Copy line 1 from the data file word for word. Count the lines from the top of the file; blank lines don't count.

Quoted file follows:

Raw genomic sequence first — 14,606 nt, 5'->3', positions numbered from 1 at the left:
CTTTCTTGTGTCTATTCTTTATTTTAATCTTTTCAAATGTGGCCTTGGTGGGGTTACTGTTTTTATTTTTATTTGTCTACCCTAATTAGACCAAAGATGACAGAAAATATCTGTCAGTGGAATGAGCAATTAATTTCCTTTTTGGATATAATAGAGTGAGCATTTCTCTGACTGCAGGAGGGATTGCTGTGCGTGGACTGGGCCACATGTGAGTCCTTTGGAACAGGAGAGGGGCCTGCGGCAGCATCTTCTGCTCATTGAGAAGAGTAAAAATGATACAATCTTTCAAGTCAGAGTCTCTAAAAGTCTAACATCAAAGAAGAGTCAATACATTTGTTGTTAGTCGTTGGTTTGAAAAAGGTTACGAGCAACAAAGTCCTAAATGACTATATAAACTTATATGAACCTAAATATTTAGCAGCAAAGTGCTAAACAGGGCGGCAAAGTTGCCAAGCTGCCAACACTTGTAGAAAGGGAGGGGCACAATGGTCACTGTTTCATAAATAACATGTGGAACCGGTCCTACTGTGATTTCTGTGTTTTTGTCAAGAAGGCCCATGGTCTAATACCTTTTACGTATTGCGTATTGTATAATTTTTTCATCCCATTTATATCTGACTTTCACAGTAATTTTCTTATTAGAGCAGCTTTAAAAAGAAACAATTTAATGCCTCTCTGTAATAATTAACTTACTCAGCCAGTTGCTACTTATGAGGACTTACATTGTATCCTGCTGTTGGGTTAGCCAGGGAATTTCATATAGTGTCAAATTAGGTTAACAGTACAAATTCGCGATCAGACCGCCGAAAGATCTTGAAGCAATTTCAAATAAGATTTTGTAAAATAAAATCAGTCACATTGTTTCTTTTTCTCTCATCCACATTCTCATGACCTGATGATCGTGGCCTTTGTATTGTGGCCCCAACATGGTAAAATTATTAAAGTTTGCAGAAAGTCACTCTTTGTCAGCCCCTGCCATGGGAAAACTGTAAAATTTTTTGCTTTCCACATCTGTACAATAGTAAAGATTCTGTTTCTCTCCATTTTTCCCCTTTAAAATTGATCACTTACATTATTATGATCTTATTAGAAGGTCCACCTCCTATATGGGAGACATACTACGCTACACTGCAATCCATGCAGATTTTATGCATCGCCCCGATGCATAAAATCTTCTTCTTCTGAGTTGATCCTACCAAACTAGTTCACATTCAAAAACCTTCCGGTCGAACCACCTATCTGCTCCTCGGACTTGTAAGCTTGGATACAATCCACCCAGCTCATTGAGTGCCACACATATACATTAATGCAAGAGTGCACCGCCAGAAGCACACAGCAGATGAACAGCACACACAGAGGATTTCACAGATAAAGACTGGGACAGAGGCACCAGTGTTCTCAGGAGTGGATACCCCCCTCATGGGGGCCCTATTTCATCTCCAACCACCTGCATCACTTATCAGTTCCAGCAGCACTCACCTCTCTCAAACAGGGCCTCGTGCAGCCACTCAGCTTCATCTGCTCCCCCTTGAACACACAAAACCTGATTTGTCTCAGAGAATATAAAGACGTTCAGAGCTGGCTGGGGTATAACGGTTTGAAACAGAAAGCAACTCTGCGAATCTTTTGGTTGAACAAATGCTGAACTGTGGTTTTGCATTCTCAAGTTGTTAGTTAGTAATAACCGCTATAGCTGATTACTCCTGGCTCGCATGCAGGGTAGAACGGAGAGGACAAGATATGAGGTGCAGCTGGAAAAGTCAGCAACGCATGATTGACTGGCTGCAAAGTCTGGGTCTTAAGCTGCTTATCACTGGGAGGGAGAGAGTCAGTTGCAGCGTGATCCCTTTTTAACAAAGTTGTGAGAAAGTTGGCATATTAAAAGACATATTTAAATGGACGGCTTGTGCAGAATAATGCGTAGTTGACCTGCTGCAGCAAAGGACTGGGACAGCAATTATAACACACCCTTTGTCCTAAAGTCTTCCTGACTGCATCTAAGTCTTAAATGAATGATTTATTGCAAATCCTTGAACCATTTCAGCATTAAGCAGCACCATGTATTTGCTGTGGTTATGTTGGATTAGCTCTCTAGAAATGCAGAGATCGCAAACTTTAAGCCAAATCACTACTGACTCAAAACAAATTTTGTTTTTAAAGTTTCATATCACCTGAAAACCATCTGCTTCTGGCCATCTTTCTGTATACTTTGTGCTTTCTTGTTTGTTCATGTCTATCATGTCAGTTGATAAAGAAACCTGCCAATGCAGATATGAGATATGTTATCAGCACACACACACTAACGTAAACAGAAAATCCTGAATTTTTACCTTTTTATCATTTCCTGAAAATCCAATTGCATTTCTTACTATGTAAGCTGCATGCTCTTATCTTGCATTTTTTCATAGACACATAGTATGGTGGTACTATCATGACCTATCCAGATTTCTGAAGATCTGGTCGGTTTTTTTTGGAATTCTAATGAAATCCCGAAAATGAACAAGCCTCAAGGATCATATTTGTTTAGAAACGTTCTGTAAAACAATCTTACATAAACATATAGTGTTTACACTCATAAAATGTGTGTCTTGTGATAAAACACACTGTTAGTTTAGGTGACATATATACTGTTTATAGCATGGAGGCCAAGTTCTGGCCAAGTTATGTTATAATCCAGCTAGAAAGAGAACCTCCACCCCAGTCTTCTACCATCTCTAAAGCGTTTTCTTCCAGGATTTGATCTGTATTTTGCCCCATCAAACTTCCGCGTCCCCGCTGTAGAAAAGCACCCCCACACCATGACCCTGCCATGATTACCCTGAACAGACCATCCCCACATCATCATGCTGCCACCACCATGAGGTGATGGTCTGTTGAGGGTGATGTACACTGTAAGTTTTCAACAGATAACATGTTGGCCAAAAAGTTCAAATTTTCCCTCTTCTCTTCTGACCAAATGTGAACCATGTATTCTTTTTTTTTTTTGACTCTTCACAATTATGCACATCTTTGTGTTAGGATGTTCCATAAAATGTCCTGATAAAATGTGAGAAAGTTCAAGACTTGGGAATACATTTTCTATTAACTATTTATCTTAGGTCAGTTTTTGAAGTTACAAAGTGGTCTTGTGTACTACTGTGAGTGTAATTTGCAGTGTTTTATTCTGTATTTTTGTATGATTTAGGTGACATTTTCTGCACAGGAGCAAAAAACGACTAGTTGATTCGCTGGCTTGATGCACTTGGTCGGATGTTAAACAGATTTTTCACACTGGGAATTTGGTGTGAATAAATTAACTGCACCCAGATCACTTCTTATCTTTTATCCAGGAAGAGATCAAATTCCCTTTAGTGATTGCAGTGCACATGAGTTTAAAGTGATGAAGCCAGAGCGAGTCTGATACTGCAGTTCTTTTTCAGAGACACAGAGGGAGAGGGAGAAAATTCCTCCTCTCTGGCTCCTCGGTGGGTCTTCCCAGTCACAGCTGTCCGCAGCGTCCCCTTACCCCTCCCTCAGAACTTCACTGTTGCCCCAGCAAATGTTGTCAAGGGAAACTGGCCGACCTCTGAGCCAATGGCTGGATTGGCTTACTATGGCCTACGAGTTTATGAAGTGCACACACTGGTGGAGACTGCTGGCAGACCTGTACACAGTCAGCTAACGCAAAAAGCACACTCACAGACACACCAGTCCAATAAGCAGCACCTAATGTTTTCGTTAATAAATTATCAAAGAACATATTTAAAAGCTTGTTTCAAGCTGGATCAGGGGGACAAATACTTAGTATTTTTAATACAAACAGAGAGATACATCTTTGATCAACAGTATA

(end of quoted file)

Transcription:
Raw genomic sequence first — 14,606 nt, 5'->3', positions numbered from 1 at the left: